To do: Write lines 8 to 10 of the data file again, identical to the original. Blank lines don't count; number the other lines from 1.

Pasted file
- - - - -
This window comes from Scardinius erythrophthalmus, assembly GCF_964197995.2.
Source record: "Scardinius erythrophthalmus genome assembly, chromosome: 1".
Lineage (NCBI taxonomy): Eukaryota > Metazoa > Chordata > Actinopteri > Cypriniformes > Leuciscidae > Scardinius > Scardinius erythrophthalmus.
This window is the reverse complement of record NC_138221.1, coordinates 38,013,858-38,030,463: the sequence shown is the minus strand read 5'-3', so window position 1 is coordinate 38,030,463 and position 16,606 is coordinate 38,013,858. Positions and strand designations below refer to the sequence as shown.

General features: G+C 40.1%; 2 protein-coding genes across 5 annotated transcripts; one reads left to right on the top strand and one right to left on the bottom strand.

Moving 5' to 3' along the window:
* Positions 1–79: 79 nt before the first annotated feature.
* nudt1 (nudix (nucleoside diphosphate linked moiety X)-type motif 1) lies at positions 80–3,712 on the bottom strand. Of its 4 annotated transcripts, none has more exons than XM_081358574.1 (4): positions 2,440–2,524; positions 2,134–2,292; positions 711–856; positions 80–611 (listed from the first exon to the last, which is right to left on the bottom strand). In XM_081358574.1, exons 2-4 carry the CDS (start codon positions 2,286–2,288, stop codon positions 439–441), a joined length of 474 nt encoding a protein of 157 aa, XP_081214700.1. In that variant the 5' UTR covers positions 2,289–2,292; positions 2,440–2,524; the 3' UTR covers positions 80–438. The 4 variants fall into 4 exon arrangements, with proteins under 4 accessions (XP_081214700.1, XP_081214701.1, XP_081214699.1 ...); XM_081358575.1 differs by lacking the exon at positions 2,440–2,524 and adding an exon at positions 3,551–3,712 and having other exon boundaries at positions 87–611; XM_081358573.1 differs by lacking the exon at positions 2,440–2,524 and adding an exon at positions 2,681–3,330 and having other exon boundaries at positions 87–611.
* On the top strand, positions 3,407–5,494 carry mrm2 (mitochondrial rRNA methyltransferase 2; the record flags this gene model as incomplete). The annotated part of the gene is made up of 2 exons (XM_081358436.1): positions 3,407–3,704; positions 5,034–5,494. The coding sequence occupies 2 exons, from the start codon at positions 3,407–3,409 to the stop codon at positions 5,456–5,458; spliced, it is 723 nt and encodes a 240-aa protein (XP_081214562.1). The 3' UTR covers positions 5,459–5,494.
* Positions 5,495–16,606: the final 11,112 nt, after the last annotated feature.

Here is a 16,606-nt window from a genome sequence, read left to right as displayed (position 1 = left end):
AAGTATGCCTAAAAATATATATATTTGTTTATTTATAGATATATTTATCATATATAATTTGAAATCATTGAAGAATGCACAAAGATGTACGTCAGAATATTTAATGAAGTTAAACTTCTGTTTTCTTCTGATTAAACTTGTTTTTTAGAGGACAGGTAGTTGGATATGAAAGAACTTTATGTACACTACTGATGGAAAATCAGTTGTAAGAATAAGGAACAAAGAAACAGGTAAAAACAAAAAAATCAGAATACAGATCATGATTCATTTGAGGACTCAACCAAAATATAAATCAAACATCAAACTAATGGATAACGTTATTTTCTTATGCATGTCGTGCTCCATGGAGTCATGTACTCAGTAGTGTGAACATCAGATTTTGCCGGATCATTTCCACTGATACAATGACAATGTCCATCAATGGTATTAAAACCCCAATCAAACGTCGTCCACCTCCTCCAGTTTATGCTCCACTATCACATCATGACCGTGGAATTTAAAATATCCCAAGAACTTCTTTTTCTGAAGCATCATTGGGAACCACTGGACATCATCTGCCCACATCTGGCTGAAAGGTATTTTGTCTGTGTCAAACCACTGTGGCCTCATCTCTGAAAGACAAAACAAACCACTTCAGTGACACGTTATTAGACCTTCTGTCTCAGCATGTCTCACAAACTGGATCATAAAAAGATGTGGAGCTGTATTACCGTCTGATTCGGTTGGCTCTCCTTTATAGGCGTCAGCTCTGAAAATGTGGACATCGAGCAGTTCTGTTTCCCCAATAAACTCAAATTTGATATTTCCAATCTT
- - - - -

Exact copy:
* nudt1 (nudix (nucleoside diphosphate linked moiety X)-type motif 1) lies at positions 80–3,712 on the bottom strand. Of its 4 annotated transcripts, none has more exons than XM_081358574.1 (4): positions 2,440–2,524; positions 2,134–2,292; positions 711–856; positions 80–611 (listed from the first exon to the last, which is right to left on the bottom strand). In XM_081358574.1, exons 2-4 carry the CDS (start codon positions 2,286–2,288, stop codon positions 439–441), a joined length of 474 nt encoding a protein of 157 aa, XP_081214700.1. In that variant the 5' UTR covers positions 2,289–2,292; positions 2,440–2,524; the 3' UTR covers positions 80–438. The 4 variants fall into 4 exon arrangements, with proteins under 4 accessions (XP_081214700.1, XP_081214701.1, XP_081214699.1 ...); XM_081358575.1 differs by lacking the exon at positions 2,440–2,524 and adding an exon at positions 3,551–3,712 and having other exon boundaries at positions 87–611; XM_081358573.1 differs by lacking the exon at positions 2,440–2,524 and adding an exon at positions 2,681–3,330 and having other exon boundaries at positions 87–611.
* On the top strand, positions 3,407–5,494 carry mrm2 (mitochondrial rRNA methyltransferase 2; the record flags this gene model as incomplete). The annotated part of the gene is made up of 2 exons (XM_081358436.1): positions 3,407–3,704; positions 5,034–5,494. The coding sequence occupies 2 exons, from the start codon at positions 3,407–3,409 to the stop codon at positions 5,456–5,458; spliced, it is 723 nt and encodes a 240-aa protein (XP_081214562.1). The 3' UTR covers positions 5,459–5,494.
* Positions 5,495–16,606: the final 11,112 nt, after the last annotated feature.